As I stood motionless among the crowd of cheering voters, secretly wishing that neither of the two left-wing parties had even made it to the top percentage results, I now realize that I was forgetting to acknowledge the importance behind the fact that radical parties could actually make it to elections and express their own concerns and solutions regarding the future of Costa Rica.
What if a party — even if its flags were stained with historical taboos — did not have the right, freedom or chance to get its voice heard in a nation? How can I fear and condemn authoritarian regimes if I also wish that certain, more radical opinions were silenced simply because I disagree with their ideals?
Our elections were monitored by many international organizations, including the Organization of American States. The election was deemed free and fair in all instances; the results reflected the voices of a nation where democracy rules the political culture, where each vote does indeed count and matter. Today, truly democratic elections are a freedom that only a few of us can enjoy. Democracy is a liberty that protects the voices of all — whether these voices be varnished by red, populist utopias or dark blue, conservative chauvinism.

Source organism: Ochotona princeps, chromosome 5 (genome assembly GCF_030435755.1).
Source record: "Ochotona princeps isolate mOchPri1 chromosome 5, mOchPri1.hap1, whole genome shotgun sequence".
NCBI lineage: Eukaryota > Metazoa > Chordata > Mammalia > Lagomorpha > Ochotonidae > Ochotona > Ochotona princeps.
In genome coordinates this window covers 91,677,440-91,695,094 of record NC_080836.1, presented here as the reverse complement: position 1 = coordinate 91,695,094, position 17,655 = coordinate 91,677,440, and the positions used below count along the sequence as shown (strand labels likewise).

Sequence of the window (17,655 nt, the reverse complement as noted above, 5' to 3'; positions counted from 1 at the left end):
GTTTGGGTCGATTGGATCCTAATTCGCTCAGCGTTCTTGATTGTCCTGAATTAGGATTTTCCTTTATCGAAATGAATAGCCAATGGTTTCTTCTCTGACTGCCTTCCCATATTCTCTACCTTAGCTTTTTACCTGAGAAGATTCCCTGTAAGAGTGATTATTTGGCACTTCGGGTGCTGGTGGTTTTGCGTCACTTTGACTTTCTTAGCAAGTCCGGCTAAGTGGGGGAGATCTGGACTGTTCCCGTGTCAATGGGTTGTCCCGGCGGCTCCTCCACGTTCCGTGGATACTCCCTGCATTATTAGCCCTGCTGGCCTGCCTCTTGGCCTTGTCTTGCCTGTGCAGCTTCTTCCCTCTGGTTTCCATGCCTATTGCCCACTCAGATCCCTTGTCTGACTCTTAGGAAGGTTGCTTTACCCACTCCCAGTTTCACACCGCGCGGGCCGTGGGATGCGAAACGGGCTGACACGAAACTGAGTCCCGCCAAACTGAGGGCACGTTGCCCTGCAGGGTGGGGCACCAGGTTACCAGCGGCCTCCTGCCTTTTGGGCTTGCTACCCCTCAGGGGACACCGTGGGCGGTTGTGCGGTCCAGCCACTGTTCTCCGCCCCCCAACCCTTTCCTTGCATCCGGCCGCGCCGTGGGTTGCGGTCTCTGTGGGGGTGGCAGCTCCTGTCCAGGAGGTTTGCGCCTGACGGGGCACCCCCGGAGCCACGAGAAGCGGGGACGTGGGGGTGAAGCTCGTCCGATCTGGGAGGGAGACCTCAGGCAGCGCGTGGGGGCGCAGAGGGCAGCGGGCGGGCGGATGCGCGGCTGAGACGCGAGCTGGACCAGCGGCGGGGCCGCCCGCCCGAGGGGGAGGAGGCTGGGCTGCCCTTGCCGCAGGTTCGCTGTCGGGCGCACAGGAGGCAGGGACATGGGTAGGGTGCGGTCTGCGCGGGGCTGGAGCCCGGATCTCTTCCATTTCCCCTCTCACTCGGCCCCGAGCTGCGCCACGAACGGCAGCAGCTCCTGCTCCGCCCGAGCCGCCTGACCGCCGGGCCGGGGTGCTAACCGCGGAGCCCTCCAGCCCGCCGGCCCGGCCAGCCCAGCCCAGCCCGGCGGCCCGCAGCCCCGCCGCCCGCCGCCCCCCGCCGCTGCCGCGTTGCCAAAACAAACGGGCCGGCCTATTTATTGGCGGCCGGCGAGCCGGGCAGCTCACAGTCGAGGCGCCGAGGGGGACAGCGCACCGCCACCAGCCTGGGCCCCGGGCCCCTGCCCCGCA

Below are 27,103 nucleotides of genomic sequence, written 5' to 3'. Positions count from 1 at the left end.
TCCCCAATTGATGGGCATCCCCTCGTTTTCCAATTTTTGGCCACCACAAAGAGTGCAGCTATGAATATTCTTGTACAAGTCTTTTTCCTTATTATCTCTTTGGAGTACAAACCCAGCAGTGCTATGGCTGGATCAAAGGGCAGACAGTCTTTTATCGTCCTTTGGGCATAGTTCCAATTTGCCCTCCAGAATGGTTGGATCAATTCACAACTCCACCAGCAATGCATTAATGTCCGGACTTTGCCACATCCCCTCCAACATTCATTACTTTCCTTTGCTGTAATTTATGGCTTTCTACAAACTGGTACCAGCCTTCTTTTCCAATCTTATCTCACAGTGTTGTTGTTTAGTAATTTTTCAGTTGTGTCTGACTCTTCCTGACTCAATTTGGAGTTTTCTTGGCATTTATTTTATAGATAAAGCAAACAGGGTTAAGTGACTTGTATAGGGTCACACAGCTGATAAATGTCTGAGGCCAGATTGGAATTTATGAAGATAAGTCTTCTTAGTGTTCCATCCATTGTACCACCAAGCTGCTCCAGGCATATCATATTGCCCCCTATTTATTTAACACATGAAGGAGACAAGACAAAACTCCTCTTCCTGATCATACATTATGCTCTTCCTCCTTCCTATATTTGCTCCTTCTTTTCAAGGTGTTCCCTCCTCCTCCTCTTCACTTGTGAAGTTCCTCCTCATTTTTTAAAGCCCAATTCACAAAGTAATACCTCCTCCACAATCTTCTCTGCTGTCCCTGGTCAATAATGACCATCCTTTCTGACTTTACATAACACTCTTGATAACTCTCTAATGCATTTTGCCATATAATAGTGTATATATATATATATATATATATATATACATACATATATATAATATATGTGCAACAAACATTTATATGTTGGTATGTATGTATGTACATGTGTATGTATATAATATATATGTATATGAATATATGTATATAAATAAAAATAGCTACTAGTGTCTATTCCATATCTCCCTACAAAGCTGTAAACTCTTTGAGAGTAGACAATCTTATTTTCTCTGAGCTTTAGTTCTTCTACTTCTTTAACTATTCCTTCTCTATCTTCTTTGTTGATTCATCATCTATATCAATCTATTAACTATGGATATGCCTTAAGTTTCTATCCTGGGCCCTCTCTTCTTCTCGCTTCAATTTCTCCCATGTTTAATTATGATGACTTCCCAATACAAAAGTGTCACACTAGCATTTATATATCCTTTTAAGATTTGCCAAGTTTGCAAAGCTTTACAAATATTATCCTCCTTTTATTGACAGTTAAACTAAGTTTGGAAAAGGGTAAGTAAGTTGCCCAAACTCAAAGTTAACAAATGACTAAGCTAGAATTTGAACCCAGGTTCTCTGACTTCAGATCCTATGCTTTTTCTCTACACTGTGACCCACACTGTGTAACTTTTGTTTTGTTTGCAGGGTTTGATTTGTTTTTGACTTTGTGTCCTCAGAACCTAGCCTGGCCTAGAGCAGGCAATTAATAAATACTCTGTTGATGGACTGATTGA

Although I deeply hope that the future of my dear Costa Rica will never see the face of authoritarianism, and I understand that such ideologies are very much present in our political culture as they are anywhere else, I must also remind myself that my allegiance to democracy demands that I respect and defend the voices of everybody — even those with whom I do not agree.
Looking back, I get shivers every time I remember standing in the crowd of Broad Front supporters celebrating the historical advance of leftist ideology in Costa Rican politics. I fear their ideology. I might even fear the extent of their anger toward our current regime. What I fear the most, however, is living in a nation where even the most unconventional regimes are silenced. I grieve for our neighboring brothers and sisters in Nicaragua where, just a few days before our own elections, the president changed the constitution to ensure indefinite re-elections for his administration.
The party I voted for did not win, but I’ve realized that I did have something to celebrate that night. I was able to celebrate the privilege of a free and fair democracy, of a system where anybody’s voice can be heard and everybody’s concerns can be addressed.
I was happy to know that I could celebrate the fact that we could all participate and hope for a positive change in our country. That night I was able to finally understand what it felt like — the voices of struggle and optimism, freely expressing each and every one of their convictions. We all had a say in deciding the future of our country, and no matter what political road we take in our near future, I am certain that I have discovered what it feels like to be free and how it feels to impact my nation.
I know that feeling now, and I am blessed to be able to say that in that moment, at that specific time, we all knew what democracy felt like. And I hope we all remember that feeling in case there comes a day where we can no longer enjoy it.
Follow Maria Prada on Twitter: @chuzac